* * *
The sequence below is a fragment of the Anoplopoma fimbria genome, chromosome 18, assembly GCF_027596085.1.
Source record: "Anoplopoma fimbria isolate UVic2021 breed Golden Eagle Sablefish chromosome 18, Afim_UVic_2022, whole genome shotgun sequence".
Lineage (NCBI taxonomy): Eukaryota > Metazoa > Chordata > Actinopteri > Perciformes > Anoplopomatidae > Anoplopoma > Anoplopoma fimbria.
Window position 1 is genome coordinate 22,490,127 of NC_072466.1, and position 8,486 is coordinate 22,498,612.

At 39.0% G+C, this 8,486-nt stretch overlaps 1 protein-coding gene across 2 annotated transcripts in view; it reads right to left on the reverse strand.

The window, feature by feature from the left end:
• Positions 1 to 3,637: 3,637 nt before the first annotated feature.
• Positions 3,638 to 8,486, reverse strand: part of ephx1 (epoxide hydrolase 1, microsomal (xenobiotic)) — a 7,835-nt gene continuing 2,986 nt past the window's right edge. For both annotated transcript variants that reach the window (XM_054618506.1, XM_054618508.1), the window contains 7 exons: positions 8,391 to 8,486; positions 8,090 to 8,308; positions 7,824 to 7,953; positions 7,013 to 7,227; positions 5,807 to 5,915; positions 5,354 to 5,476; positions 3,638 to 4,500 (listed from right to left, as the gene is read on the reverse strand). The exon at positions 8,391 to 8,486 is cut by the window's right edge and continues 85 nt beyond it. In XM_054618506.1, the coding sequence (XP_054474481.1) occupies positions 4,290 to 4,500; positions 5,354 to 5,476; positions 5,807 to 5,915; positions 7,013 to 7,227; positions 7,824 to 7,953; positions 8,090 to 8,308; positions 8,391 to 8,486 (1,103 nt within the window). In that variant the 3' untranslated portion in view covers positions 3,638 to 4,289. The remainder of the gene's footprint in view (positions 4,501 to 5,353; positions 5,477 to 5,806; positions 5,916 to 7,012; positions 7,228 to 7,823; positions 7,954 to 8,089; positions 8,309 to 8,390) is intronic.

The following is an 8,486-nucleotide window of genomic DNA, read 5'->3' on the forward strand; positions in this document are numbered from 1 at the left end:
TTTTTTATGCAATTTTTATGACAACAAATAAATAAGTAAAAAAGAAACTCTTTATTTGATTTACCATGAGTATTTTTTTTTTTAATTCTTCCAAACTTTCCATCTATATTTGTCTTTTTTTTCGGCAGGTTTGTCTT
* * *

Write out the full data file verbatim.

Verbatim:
The sequence below is a fragment of the Anoplopoma fimbria genome, chromosome 18, assembly GCF_027596085.1.
Source record: "Anoplopoma fimbria isolate UVic2021 breed Golden Eagle Sablefish chromosome 18, Afim_UVic_2022, whole genome shotgun sequence".
Lineage (NCBI taxonomy): Eukaryota > Metazoa > Chordata > Actinopteri > Perciformes > Anoplopomatidae > Anoplopoma > Anoplopoma fimbria.
Window position 1 is genome coordinate 22,490,127 of NC_072466.1, and position 8,486 is coordinate 22,498,612.

At 39.0% G+C, this 8,486-nt stretch overlaps 1 protein-coding gene across 2 annotated transcripts in view; it reads right to left on the reverse strand.

The window, feature by feature from the left end:
• Positions 1 to 3,637: 3,637 nt before the first annotated feature.
• Positions 3,638 to 8,486, reverse strand: part of ephx1 (epoxide hydrolase 1, microsomal (xenobiotic)) — a 7,835-nt gene continuing 2,986 nt past the window's right edge. For both annotated transcript variants that reach the window (XM_054618506.1, XM_054618508.1), the window contains 7 exons: positions 8,391 to 8,486; positions 8,090 to 8,308; positions 7,824 to 7,953; positions 7,013 to 7,227; positions 5,807 to 5,915; positions 5,354 to 5,476; positions 3,638 to 4,500 (listed from right to left, as the gene is read on the reverse strand). The exon at positions 8,391 to 8,486 is cut by the window's right edge and continues 85 nt beyond it. In XM_054618506.1, the coding sequence (XP_054474481.1) occupies positions 4,290 to 4,500; positions 5,354 to 5,476; positions 5,807 to 5,915; positions 7,013 to 7,227; positions 7,824 to 7,953; positions 8,090 to 8,308; positions 8,391 to 8,486 (1,103 nt within the window). In that variant the 3' untranslated portion in view covers positions 3,638 to 4,289. The remainder of the gene's footprint in view (positions 4,501 to 5,353; positions 5,477 to 5,806; positions 5,916 to 7,012; positions 7,228 to 7,823; positions 7,954 to 8,089; positions 8,309 to 8,390) is intronic.

The following is an 8,486-nucleotide window of genomic DNA, read 5'->3' on the forward strand; positions in this document are numbered from 1 at the left end:
TTTTTTATGCAATTTTTATGACAACAAATAAATAAGTAAAAAAGAAACTCTTTATTTGATTTACCATGAGTATTTTTTTTTTTAATTCTTCCAAACTTTCCATCTATATTTGTCTTTTTTTTCGGCAGGTTTGTCTT